I haven’t written about this topic in a while. It is that time again when school is almost done for the year, and most students go back home for the summer. That means many of you could be experiencing the whole long distance thing with your boyfriend or girlfriend this summer as well. I read this post by Julie, on Hugstronger, and wanted to share it on my blog. I thought it might help to read about it from someone who has gone through it. Here is her advice:
I’ve had almost eight years to sort out long-distance relationships. During that time, I’ve spent countless nights scouring the Internet for sources telling me what to do, how to cope and how to make myself feel like I wasn’t putting my life on hold.
I was practically living on my computer, and I felt utterly defeated when my one link to my partner couldn’t even help me figure out how to deal.
Unfortunately, Google and Wikipedia don’t have all the answers.
Recently though, I’ve realized that I don’t struggle with being in an LDR like I used to. It’s been a long time since I’ve appealed to the Internet, asking questions like, “How do you have a life when you’re in a long-distance relationship?”
What changed? Well, time and experience definitely helped. I’ve learned a lot about myself, and in turn, I’ve learned how to make my life in an LDR better.
I have three tips that will absolutely make being in an LDR easier:
I recall too many evenings spent sitting around on my computer, waiting for my partner to wake up or come home, just so that I could say a quick “hello-goodbye.” Being in college can get lonely at times, and being in an LDR, on top of it, can make that loneliness even more astute.
It can be difficult for others who aren’t in LDRs to understand the rationale behind your decision to stay with your partner despite the distance, and that lack of understanding makes it feel like your friends aren’t a support system.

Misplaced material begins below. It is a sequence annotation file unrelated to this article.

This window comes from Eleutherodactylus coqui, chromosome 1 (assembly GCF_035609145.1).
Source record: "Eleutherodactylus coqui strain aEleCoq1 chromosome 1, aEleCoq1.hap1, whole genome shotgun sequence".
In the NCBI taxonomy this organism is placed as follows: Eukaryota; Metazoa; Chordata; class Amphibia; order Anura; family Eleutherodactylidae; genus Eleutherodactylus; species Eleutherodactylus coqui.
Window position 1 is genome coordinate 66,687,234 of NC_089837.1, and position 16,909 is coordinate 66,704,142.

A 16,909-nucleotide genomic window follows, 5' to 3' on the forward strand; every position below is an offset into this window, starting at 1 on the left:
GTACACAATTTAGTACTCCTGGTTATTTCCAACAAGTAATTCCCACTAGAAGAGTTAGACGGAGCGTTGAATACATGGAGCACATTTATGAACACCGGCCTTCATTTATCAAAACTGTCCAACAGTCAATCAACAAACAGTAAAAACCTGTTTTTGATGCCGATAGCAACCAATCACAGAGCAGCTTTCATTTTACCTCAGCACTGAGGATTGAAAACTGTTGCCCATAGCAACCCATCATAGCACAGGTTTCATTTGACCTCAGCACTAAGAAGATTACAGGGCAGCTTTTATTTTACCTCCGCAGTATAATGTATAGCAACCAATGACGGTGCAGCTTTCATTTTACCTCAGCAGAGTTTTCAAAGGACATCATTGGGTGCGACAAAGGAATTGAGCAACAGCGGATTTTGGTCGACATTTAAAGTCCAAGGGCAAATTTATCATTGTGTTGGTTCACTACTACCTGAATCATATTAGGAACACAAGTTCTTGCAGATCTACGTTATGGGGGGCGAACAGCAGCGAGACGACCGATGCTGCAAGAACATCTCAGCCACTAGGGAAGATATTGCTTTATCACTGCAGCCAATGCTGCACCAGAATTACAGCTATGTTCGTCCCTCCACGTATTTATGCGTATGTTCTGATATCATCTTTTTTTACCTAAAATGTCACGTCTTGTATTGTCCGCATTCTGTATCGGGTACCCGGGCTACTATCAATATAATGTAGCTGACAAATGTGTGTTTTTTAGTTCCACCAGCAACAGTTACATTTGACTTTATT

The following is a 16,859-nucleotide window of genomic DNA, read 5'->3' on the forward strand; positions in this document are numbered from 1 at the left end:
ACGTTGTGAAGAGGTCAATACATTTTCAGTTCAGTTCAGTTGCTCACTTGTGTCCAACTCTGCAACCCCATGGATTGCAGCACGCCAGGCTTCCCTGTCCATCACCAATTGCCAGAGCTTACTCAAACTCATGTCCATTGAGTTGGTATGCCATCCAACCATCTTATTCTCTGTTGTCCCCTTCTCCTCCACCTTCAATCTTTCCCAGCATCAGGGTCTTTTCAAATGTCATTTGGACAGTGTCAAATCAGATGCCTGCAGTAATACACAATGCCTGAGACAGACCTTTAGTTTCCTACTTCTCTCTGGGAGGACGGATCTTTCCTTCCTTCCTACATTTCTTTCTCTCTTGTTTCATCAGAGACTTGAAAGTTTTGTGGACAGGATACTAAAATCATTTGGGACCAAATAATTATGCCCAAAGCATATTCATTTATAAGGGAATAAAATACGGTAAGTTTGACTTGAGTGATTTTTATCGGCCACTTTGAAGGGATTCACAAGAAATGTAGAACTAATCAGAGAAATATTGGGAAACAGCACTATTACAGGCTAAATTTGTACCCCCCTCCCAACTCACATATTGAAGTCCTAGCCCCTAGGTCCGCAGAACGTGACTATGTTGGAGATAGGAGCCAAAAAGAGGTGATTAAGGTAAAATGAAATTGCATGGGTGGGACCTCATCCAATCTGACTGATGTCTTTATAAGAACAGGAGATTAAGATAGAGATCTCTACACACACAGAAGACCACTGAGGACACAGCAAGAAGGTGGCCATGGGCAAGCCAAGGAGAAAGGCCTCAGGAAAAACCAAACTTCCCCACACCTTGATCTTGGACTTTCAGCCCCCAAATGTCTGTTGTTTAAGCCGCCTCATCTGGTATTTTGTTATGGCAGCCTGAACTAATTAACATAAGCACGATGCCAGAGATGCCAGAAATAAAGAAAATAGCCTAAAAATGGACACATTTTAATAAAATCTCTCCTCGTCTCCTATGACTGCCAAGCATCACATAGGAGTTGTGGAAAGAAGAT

You do know at least one other person who’s in a LDR though: your partner. I encourage you to talk to them. Open up about what you’re struggling with. Chances are they’re going to relate.
Don’t write your non-LDR friends off though. Just because they haven’t experienced what you’re going through doesn’t mean they can’t listen.
Tip 2: Live In The Present
Living alone this year (as opposed to on campus) definitely taught me to value time with myself. It also meant that I couldn’t just run back to my room between classes for a quick Skype chat with my partner. This lack of constant Internet connections has helped me realized that it’s good to be alone sometimes, to not constantly be connected to my partner.
Sure, we text now and then during the day, but I’ve been refraining from constant texting. I want the people I’m spending time with in the here and now to have my complete attention, and I’ve found that texting during those interactions takes my mind away from what’s happening in the moment.
It’s easy to feel like you have to be available for the other person at all times because you can’t make up for it by being there in person. Try to remember that you’re still living your life right now. It’s important to nurture yourself and the relationships with the people around you, too.
Tip 3: Have Open Communication
This is a big one. Since you’re so far away from one another, it’s easy to stop sharing the daily details of your lives. I’ve noticed that once this happens, it’s easy to feel like you’re not a part of each others’ lives.
There have been times where I’ve felt like I didn’t really know my partner—what he was doing every day, who he talked to, what funny little things happened to him. Those little things make up life, and when we forget to share them with one another, we soon feel less connected.
Share the big stuff, too. If you have something on your mind (and this goes for every relationship) let your partner know. The healthiest relationships I’ve seen (and have been in) included people who realized this and did their best to be open and honest with one another.
Julie is a college senior attending Humboldt State University, and every day she feels lucky to have the opportunity to be living amongst the beautiful trees and waters of Northern California. She will be graduating in May of 2012 with a bachelor’s degree in English for secondary education, after which time she plans to move back to Europe to live with her partner, teach English, and write.
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